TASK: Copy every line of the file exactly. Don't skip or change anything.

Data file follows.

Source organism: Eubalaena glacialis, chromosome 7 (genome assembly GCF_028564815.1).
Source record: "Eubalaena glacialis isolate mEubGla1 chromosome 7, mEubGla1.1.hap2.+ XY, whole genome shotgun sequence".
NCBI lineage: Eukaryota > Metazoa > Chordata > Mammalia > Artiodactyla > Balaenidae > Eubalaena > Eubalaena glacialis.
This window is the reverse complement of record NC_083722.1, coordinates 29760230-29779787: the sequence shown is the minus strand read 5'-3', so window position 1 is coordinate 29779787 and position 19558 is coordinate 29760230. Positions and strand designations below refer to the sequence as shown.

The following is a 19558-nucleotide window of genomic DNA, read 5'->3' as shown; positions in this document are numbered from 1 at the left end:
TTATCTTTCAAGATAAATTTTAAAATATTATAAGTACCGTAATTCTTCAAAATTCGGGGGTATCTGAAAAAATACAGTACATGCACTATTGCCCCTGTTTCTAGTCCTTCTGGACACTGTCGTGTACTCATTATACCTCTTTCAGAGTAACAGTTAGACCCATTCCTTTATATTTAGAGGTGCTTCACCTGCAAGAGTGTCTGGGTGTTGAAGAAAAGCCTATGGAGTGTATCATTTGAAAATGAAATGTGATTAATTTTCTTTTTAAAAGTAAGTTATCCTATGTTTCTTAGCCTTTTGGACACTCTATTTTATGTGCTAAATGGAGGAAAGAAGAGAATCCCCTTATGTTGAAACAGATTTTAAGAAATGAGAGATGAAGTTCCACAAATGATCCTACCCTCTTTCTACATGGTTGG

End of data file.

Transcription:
Source organism: Eubalaena glacialis, chromosome 7 (genome assembly GCF_028564815.1).
Source record: "Eubalaena glacialis isolate mEubGla1 chromosome 7, mEubGla1.1.hap2.+ XY, whole genome shotgun sequence".
NCBI lineage: Eukaryota > Metazoa > Chordata > Mammalia > Artiodactyla > Balaenidae > Eubalaena > Eubalaena glacialis.
This window is the reverse complement of record NC_083722.1, coordinates 29760230-29779787: the sequence shown is the minus strand read 5'-3', so window position 1 is coordinate 29779787 and position 19558 is coordinate 29760230. Positions and strand designations below refer to the sequence as shown.

The following is a 19558-nucleotide window of genomic DNA, read 5'->3' as shown; positions in this document are numbered from 1 at the left end:
TTATCTTTCAAGATAAATTTTAAAATATTATAAGTACCGTAATTCTTCAAAATTCGGGGGTATCTGAAAAAATACAGTACATGCACTATTGCCCCTGTTTCTAGTCCTTCTGGACACTGTCGTGTACTCATTATACCTCTTTCAGAGTAACAGTTAGACCCATTCCTTTATATTTAGAGGTGCTTCACCTGCAAGAGTGTCTGGGTGTTGAAGAAAAGCCTATGGAGTGTATCATTTGAAAATGAAATGTGATTAATTTTCTTTTTAAAAGTAAGTTATCCTATGTTTCTTAGCCTTTTGGACACTCTATTTTATGTGCTAAATGGAGGAAAGAAGAGAATCCCCTTATGTTGAAACAGATTTTAAGAAATGAGAGATGAAGTTCCACAAATGATCCTACCCTCTTTCTACATGGTTGG